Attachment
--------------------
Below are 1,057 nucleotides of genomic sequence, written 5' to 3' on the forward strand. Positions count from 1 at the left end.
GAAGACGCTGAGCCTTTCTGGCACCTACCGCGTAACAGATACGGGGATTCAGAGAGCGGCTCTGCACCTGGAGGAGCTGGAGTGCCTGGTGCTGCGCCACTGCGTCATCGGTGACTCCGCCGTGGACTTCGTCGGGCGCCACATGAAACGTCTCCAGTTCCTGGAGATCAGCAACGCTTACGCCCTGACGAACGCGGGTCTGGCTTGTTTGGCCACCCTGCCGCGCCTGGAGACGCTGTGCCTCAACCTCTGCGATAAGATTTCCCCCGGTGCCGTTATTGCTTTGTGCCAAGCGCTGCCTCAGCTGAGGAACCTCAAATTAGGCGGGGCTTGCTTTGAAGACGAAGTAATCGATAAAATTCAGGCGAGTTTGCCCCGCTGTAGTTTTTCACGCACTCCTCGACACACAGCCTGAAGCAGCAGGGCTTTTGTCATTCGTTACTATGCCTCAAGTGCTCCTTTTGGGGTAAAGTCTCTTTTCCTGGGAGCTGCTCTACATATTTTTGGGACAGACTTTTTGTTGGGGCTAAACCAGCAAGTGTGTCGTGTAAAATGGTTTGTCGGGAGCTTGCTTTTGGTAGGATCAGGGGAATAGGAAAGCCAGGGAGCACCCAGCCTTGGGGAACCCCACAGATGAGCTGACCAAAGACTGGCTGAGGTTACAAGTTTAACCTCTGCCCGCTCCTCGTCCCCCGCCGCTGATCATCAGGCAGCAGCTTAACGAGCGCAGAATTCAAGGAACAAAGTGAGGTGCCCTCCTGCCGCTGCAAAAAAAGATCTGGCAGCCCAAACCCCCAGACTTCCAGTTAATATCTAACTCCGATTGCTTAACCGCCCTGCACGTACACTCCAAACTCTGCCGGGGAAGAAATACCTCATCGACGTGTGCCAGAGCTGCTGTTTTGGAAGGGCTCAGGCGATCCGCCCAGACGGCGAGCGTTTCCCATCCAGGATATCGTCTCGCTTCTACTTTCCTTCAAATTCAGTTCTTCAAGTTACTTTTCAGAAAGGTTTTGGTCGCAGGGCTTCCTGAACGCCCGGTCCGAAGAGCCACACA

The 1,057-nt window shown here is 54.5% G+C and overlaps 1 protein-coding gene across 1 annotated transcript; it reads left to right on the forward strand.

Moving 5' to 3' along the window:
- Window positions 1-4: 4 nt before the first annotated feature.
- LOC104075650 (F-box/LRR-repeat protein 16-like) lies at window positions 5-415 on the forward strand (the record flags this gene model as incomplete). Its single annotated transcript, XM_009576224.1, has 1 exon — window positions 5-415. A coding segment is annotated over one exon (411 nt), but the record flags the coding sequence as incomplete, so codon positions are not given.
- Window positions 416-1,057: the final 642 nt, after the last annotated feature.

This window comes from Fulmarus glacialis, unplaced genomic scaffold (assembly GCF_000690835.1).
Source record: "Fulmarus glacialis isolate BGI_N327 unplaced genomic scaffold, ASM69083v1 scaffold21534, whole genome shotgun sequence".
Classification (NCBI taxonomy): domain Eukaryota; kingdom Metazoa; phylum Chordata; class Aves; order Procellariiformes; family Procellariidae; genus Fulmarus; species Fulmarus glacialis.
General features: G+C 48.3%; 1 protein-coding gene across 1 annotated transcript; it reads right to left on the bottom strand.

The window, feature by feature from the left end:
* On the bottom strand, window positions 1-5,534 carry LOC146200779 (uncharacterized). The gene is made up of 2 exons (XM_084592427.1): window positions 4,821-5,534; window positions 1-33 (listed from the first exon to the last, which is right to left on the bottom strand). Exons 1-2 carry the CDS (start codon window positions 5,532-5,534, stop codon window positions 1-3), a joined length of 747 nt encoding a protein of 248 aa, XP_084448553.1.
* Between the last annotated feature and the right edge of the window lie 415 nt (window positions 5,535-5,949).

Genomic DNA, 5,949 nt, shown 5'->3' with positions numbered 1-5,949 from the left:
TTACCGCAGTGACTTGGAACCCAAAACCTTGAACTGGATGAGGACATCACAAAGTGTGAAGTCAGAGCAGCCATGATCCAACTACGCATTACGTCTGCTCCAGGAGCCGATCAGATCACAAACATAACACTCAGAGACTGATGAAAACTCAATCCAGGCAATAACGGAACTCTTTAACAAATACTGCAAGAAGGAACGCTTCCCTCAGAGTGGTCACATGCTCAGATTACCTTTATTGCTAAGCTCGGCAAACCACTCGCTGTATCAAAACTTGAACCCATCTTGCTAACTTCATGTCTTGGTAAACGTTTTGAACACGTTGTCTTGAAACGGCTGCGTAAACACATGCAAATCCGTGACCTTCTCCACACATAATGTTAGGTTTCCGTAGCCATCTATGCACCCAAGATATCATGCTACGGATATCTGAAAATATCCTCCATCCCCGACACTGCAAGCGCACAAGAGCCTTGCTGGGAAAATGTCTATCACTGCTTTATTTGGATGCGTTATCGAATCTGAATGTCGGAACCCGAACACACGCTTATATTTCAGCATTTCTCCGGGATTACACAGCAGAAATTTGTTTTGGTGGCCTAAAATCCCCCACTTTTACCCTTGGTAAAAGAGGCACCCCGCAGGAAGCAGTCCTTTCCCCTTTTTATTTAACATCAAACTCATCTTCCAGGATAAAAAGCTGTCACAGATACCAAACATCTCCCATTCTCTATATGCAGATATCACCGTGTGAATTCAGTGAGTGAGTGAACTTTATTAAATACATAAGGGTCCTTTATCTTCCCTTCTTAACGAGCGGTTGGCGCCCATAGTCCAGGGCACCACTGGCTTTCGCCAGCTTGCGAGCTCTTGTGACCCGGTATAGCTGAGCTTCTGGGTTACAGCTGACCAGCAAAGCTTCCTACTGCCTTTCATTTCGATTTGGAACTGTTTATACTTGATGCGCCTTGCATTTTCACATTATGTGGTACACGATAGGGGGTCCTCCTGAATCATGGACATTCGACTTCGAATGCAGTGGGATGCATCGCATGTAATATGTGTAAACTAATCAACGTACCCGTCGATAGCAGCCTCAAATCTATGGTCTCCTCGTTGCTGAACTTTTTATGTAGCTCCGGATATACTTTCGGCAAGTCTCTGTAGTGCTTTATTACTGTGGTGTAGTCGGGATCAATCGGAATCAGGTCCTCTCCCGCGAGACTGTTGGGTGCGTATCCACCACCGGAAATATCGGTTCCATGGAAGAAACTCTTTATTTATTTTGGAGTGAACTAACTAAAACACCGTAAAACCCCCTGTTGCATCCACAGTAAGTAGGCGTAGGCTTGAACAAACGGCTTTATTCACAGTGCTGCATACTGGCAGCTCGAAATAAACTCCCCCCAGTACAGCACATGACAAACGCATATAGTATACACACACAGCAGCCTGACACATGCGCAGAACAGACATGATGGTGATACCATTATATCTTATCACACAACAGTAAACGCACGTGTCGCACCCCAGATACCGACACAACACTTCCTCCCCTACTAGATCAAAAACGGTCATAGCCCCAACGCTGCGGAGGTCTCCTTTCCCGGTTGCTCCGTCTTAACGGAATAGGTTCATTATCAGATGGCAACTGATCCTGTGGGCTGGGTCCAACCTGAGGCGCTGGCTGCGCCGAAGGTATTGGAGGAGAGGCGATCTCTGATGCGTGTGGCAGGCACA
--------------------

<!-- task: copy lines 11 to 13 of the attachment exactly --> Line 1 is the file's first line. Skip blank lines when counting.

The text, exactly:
General features: G+C 48.3%; 1 protein-coding gene across 1 annotated transcript; it reads right to left on the bottom strand.

The window, feature by feature from the left end:
* On the bottom strand, window positions 1-5,534 carry LOC146200779 (uncharacterized). The gene is made up of 2 exons (XM_084592427.1): window positions 4,821-5,534; window positions 1-33 (listed from the first exon to the last, which is right to left on the bottom strand). Exons 1-2 carry the CDS (start codon window positions 5,532-5,534, stop codon window positions 1-3), a joined length of 747 nt encoding a protein of 248 aa, XP_084448553.1.